1. Publicly thank donors now for gifts that may not be received for many years in the future.
2. Encourage others to consider their own planned gifts to the organization.
3. Maintain contact with endowment and planned gift donors, thus increasing the likelihood that they consider additional gifts in the future.
4. Provide ongoing opportunities for donors and their family members to participate in the life of the organization.
5. Introduce donors to other donors who have made similar gifts.
Often, the recognition group will sponsor the event or events, but that is not required.
About Recognition Groups
If the organization does not have a heritage group or legacy society to recognize those who have made planned gifts to benefit the organization at a time in the future, the endowment building program can be the impetus to start one. If it does have a recognition group, consider separating the endowment donors into a special subgroup or clearly identifying them in listings of members.
Recognition groups can make endowment solicitation easier for some; it may be more comfortable to ask prospective donors to join the legacy society than to make a planned gift. Find an appropriate name for the recognition group, such as the name of an early pioneer, a recognizable aspect of the mission, or the importance of the members and their gifts. For example, the Alzheimer’s Association of Central Ohio decided to call its recognition group the Forget-Me-Not Society. Consider offering a special status, such as “Founding Member” to those who accept membership within a specified period.
Qualifications for Membership
Sometimes organizations establish separate recognition groups for endowment donors, bequest donors, planned gift donors, and so forth. In organizations that are just entering endowment building and planned giving, one recognition group may make more practical sense. The group should be as inclusive as possible of people who have made commitments for future gifts. Verbal confirmation is generally accepted from the donor. Although some people could claim that they have made provisions when they have not, development professionals have found that most donors eventually give organizations much more than was expected or promised. Some organizations require a minimum size gift to qualify for the legacy society, whereas others believe that all planned gift donors should be included, knowing that planned gifts are usually the largest gifts that donors make.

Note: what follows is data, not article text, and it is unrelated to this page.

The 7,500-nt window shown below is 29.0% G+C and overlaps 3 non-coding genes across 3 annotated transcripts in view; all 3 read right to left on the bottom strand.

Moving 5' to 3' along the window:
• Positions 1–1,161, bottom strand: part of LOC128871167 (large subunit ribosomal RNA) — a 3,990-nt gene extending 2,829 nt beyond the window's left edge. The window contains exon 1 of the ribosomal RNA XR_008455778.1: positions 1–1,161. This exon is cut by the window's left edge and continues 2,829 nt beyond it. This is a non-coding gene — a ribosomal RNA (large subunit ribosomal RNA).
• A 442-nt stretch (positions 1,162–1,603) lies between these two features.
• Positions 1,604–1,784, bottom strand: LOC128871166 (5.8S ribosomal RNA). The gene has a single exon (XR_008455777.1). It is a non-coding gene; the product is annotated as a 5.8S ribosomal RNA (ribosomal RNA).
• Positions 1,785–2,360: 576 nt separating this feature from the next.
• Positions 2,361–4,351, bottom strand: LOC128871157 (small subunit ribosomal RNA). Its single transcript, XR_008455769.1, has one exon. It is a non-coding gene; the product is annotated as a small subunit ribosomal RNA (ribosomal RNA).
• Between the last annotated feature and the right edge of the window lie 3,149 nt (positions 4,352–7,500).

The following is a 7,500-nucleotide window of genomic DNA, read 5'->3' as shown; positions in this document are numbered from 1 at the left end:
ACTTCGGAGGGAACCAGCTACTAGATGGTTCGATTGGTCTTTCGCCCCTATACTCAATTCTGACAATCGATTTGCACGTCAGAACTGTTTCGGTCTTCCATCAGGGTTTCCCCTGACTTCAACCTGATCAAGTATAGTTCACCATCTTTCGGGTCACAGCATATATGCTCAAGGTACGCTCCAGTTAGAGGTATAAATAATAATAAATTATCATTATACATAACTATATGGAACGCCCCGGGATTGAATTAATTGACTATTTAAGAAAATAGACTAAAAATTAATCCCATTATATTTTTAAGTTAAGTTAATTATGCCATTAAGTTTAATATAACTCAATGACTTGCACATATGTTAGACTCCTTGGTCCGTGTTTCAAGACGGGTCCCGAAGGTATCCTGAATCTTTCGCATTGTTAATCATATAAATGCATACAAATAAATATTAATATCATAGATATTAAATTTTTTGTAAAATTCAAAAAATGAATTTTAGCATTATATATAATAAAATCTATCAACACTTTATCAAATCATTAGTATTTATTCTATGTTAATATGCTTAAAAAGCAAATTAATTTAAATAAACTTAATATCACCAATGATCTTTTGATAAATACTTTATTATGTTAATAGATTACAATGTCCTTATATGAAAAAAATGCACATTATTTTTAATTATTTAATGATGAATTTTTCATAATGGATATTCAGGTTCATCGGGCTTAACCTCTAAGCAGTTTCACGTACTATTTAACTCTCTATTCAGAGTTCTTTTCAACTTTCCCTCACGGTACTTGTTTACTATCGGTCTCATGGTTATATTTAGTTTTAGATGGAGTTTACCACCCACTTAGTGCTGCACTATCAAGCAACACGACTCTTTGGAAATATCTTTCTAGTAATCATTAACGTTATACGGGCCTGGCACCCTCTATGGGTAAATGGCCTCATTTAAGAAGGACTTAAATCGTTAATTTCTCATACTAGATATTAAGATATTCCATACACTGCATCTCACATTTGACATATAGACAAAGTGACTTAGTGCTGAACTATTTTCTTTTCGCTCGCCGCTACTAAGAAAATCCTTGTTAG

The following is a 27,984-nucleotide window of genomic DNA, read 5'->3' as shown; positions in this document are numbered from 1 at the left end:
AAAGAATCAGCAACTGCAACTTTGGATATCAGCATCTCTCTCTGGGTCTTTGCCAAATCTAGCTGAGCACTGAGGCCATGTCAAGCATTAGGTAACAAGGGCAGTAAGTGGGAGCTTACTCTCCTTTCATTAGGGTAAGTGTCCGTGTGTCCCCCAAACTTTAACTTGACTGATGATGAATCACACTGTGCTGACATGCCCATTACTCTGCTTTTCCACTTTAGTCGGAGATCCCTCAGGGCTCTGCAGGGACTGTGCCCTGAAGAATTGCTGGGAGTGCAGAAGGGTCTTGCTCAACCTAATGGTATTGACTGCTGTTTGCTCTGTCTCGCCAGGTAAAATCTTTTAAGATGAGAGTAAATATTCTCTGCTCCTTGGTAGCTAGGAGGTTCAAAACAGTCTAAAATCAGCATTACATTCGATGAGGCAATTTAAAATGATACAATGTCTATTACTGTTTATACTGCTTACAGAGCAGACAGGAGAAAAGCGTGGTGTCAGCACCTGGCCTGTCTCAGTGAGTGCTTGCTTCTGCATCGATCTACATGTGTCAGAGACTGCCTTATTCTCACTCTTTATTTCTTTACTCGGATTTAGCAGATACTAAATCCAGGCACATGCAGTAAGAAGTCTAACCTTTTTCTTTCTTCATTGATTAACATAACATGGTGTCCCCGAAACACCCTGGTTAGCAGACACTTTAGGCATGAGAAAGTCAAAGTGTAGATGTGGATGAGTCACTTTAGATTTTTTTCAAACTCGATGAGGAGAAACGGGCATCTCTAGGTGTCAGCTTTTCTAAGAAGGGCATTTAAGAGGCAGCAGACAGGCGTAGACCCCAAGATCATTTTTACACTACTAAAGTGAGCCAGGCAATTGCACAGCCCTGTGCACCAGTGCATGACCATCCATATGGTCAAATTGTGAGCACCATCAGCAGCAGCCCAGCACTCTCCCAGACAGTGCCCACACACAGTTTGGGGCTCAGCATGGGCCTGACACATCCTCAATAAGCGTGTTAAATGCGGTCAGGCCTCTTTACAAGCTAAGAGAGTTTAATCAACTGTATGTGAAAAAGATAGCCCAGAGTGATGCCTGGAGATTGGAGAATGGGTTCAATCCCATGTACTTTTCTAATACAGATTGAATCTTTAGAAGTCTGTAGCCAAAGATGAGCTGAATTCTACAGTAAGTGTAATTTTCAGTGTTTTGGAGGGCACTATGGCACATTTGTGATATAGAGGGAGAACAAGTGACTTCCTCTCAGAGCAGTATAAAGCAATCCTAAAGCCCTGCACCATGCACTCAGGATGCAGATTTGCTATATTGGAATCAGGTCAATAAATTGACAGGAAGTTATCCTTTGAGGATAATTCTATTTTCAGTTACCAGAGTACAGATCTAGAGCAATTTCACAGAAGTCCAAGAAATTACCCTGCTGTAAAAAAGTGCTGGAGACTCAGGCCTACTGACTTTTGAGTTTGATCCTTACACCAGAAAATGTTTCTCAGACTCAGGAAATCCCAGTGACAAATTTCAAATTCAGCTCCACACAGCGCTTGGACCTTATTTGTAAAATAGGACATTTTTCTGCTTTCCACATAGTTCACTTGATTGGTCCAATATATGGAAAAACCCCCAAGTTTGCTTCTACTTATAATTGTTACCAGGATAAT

About the Events
Recognition events usually do not raise funds for the organization. They generate goodwill and support in the future. Be clear about the purpose of every event before its planning begins: to identify new prospects, cultivate existing prospects, or sustain relationships with those who have already given. Make sure that the planning team is clear about the purpose of the event—and that the total event supports that purpose. Invitees should include donors and family members, prospective donors, professional advisors and other appropriate constituents. Staff members may be invited to talk about the ways in which their departments have benefited from the endowment. If possible, include individuals—such as scholarship or staff award recipients—who have benefited directly from the endowment. In advance, ask one or two of the donors to give personal testimonials about their gifts, what motivated them to make their gifts at this time, and how the gifts have enhanced their lives.
Planning for the Event
The planning of the event is an opportunity to involve donors and prospective donors. Remember the basics of event planning such as timing, geographic location, accessibility of facility, and ease of parking. Older people may have special limitations or needs. For example, some older people do not drive a car at night; others may be insecure in new environments. Keep careful records of planning and preparation for the event. It may become an annual tradition.
Be sure to capture the contact information for everyone who attends the event. Place them on the mailing list for future communications. Personal notes to donors and prospective donors in attendance from the CEO or board chair show people that their presence was important and appreciated. An alternative is to send each attendee a copy of the annual report with a personal note. If the prospective donor indicated a possible interest in a particular program or project, a personal note from an institutional leader involved with that program is appropriate. If you know the names and addresses of those who could not attend, a personal letter with a copy of the program or some other commemorative material demonstrates to the person that his or her absence was noted.
SPECIAL PROSPECTS AND DONORS
Not all donors or prospective donors are equal. Some deserve and require special treatment.
Current and Former Board Members